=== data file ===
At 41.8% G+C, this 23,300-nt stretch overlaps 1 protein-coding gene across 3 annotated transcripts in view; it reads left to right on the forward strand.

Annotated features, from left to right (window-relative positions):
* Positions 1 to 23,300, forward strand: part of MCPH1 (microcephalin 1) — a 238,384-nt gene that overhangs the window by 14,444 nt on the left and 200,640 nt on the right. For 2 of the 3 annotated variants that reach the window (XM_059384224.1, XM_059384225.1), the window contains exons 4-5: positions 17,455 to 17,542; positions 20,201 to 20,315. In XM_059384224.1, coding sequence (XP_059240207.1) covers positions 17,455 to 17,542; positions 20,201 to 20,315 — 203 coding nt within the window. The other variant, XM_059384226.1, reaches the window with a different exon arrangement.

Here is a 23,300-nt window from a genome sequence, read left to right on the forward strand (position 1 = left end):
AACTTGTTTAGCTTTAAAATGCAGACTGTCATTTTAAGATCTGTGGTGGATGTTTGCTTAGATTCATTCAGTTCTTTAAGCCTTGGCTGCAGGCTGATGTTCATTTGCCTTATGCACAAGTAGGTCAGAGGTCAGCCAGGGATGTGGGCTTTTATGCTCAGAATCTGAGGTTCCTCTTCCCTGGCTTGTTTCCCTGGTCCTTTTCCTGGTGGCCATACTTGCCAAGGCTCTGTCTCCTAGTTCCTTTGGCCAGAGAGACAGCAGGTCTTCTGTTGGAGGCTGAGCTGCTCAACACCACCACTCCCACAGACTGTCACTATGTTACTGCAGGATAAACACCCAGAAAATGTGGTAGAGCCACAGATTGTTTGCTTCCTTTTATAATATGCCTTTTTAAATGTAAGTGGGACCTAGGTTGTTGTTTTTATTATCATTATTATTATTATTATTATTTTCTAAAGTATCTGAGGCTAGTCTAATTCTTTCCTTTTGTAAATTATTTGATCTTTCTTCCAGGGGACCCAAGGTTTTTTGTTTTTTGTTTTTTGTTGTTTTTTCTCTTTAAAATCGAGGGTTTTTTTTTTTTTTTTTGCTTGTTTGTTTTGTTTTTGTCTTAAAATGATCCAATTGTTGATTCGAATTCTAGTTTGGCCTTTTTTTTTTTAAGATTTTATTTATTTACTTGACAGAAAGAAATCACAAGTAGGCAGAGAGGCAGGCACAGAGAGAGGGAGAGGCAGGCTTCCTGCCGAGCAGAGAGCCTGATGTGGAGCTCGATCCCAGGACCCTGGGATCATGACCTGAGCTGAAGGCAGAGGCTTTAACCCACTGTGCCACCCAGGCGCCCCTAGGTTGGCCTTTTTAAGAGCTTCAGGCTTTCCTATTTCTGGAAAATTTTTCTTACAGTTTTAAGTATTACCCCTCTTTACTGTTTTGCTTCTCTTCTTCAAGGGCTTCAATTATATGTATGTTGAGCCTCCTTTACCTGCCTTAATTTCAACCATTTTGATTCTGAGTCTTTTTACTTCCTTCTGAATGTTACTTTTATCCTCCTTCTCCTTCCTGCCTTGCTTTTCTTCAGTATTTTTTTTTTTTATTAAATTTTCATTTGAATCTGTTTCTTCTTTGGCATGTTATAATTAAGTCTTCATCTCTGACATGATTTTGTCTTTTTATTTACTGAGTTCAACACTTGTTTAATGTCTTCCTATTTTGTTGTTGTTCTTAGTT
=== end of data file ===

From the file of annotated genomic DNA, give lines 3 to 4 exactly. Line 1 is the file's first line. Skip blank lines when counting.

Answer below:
* Positions 1 to 23,300, forward strand: part of MCPH1 (microcephalin 1) — a 238,384-nt gene that overhangs the window by 14,444 nt on the left and 200,640 nt on the right. For 2 of the 3 annotated variants that reach the window (XM_059384224.1, XM_059384225.1), the window contains exons 4-5: positions 17,455 to 17,542; positions 20,201 to 20,315. In XM_059384224.1, coding sequence (XP_059240207.1) covers positions 17,455 to 17,542; positions 20,201 to 20,315 — 203 coding nt within the window. The other variant, XM_059384226.1, reaches the window with a different exon arrangement.

Here is a 23,300-nt window from a genome sequence, read left to right on the forward strand (position 1 = left end):